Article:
She settled back quietly, picked at her food and drank her booze, and watched everyone gulp and swallow. The patio of the restaurant swung out over the river, which tooled beneath them, and Sacramento’s skyline nosed its way through some trees down-water. They were interesting people and the night was warm and pink, and she was happy just to observe.

Gene began a story about his days in the circus. He’d been a clown, but had also worked with lions. “There was one lioness,” he said, “who was in love with me. One of the female trainers tried to work with her once, and she would have been mauled to death if I hadn’t been there.” Gene smiled at no one in particular and looked proud of himself. “The lioness was jealous of her.” 

Gene wore a Hawaiian shirt and a ring on his pinky with a ruby that winked at the table. He had a big slab of a face, which Dee imagined looked as an ex-clown’s should – mischievous, as though he’d spent a lot of time in his life pretending. Dee flexed her own fingers and was met with resistance in her joints. She’d stopped wearing her usual rings.

“Waiter!” Gene called out, and their server came. His name was Carlos and he’d been annoyed with them since they’d sat down. They were one of those loud, demanding groups, whose members came and went separately and who, later, would want multiple checks.

“It’s their anniversary,” Gene said, gesturing to Linus and Dee, though it wasn’t, and even Dee wasn’t quite sure when they’d begun dating. Theirs had been a vague beginning that dawdled on for months.

“I saw you give that boy over there a sombrero for his birthday,” Gene went on. “Do you have anything for them?”

Moments later Dee was shrinking underneath a sombrero as half the restaurant staff clapped and sang around them.

Gene snapped photographs with his phone, and Dee didn’t know if she was supposed to smile or be candid, so she did something in between that looked more like a grimace. When the servers had cleared away, Dee tried to go back to being invisible. Her gaze fell on a woman named Ellen, a producer for the exploit, whom Linus had talked about on the way to the restaurant. She wore a loose white blouse with floral stitching. She was suing the company the crew worked for, Linus had said, since she had tripped over lawn furniture on a pool deck in Albuquerque. She claimed her back had never recovered but there, at the restaurant, she was laughing, and she twisted around in her seat to flag down the waiter. Her shrimp quesadillas had arrived cold.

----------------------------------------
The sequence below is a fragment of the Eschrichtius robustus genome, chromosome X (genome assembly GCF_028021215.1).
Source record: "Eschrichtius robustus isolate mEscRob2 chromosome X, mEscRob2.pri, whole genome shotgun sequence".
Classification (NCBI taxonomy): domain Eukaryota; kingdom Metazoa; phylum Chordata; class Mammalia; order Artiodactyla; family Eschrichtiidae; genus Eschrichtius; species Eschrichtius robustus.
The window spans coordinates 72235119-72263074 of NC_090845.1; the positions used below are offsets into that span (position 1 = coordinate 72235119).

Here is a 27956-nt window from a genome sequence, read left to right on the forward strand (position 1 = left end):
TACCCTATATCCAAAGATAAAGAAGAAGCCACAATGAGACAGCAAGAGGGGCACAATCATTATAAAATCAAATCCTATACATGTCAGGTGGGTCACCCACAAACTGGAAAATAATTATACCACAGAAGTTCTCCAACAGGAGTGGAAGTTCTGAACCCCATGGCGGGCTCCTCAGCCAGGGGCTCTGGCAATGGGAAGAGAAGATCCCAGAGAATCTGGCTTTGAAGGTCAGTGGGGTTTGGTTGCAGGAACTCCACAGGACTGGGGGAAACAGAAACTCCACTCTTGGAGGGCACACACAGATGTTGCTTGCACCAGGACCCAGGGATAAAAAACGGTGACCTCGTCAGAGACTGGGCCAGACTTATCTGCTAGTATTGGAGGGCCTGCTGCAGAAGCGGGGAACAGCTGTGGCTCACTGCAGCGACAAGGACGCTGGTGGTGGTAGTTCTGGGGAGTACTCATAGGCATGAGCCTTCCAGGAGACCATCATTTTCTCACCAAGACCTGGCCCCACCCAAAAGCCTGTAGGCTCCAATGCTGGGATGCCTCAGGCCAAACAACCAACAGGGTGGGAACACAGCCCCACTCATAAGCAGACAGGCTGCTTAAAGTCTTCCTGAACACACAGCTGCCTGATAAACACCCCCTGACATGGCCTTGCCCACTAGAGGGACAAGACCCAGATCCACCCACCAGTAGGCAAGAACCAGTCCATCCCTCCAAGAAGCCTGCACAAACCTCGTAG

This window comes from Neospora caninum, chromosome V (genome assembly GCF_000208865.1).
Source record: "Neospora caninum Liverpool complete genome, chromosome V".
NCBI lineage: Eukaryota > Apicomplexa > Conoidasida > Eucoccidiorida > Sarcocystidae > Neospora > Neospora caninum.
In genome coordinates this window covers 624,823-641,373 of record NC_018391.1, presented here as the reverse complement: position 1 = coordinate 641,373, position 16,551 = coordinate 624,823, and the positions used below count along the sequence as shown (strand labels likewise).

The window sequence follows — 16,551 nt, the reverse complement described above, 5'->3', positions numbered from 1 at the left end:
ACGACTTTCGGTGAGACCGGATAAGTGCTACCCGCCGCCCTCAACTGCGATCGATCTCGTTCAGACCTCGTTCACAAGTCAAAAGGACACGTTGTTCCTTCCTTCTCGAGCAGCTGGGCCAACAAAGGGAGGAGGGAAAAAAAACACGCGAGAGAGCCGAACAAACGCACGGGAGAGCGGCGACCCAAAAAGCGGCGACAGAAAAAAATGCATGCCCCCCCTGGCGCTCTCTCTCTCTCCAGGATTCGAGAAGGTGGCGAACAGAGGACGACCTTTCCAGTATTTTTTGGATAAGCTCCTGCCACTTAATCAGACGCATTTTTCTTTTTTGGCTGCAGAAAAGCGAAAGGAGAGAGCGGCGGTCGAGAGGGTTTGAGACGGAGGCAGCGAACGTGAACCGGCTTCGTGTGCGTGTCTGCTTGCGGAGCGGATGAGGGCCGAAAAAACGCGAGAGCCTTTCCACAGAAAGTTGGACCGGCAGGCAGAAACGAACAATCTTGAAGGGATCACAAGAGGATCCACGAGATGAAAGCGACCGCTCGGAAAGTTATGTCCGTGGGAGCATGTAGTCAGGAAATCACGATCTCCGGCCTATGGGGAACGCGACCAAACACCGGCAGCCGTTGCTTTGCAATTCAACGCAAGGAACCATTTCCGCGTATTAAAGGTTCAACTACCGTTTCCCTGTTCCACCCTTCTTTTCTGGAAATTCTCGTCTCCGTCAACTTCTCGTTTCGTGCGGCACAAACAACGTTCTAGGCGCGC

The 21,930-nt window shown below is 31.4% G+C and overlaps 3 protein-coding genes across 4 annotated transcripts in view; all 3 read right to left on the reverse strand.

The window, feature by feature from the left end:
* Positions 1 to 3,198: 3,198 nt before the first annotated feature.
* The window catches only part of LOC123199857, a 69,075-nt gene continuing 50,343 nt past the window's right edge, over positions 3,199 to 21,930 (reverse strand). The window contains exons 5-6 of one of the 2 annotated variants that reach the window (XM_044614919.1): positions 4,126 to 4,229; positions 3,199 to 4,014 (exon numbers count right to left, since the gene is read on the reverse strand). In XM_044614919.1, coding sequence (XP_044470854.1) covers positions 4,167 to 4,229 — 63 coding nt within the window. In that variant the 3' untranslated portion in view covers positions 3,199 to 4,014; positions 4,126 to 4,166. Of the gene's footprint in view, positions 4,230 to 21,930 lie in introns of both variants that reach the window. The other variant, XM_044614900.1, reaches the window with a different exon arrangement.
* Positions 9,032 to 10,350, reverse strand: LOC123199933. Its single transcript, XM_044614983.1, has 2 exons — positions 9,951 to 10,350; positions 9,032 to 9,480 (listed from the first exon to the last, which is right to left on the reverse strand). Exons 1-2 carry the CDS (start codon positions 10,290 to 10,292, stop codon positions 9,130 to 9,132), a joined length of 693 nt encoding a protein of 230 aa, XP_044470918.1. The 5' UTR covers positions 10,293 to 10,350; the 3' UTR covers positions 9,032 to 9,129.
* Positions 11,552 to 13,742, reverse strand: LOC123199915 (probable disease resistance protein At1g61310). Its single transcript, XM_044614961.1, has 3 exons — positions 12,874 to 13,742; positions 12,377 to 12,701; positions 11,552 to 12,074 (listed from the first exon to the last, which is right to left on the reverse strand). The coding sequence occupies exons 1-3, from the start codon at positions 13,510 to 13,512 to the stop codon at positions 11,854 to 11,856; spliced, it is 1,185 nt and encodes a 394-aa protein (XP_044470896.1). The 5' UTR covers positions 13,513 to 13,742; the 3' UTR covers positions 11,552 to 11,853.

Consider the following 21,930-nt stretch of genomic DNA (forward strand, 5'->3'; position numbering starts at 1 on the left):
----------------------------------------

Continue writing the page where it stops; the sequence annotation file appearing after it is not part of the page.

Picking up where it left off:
“I normally don’t send things back to the kitchen,” Ellen said to Dee. “But seafood has to be hot.”

Dee nodded. Her meal was fine, though the table had been surprised when she’d ordered chicken. Linus was a vegetarian – a pain when it came to ordering lunches on set – and they had all assumed he was doing it for a girl.

“Many a time have I changed my lifestyle for a woman,” Assistant Camera Trent said, raising his glass. “But it turns out Linus is just a little bitch.”